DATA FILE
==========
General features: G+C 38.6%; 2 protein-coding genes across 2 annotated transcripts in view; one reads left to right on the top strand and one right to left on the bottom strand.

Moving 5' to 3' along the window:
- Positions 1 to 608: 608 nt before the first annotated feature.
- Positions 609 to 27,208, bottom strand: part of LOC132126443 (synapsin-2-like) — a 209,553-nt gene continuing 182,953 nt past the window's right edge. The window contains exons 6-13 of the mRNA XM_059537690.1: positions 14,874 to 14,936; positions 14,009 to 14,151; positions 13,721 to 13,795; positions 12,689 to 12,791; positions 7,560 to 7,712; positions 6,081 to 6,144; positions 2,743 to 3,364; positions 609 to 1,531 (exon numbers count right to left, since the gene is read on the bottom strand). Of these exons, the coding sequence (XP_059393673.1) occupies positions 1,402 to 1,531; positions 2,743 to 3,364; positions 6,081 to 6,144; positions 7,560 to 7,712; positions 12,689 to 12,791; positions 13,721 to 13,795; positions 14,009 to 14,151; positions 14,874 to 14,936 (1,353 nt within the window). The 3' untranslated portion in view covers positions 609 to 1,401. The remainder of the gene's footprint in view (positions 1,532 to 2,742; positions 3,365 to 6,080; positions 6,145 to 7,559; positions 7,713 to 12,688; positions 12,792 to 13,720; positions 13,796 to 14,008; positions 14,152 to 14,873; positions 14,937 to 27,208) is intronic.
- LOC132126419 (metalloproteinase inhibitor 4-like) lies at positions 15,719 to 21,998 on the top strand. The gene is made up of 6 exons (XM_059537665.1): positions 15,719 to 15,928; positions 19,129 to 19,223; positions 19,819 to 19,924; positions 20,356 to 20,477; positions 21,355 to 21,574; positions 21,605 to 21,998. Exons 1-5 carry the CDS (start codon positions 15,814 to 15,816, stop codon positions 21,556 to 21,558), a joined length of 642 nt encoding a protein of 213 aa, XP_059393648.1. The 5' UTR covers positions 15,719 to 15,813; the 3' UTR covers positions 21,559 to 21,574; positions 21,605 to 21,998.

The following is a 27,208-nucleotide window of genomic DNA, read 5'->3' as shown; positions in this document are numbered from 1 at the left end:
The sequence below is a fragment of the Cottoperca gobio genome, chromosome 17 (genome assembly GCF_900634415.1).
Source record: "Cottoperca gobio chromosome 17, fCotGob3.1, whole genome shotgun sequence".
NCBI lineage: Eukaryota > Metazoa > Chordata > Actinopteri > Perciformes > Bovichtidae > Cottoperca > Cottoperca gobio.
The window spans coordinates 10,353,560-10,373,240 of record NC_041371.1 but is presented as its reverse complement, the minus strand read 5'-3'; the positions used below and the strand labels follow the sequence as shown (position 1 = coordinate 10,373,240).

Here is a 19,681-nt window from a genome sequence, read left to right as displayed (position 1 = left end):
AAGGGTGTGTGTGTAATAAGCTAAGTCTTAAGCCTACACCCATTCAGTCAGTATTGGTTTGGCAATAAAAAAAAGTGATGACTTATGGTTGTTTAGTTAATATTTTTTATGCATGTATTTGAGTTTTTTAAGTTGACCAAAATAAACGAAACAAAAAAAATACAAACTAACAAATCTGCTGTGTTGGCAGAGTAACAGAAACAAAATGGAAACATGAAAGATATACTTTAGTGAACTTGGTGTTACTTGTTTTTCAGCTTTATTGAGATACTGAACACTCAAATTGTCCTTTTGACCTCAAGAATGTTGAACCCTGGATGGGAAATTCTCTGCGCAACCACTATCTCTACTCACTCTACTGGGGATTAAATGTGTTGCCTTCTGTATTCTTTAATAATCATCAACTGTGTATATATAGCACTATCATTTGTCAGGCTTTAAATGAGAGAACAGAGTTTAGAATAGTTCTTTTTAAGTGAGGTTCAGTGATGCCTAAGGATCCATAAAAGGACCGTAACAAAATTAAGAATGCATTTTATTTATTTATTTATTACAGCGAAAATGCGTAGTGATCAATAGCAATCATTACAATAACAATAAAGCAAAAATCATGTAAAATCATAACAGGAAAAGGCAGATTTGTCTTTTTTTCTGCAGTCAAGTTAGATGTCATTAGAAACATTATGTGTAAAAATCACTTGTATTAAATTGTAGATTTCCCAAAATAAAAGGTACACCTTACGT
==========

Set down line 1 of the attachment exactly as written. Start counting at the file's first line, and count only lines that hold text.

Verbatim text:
General features: G+C 38.6%; 2 protein-coding genes across 2 annotated transcripts in view; one reads left to right on the top strand and one right to left on the bottom strand.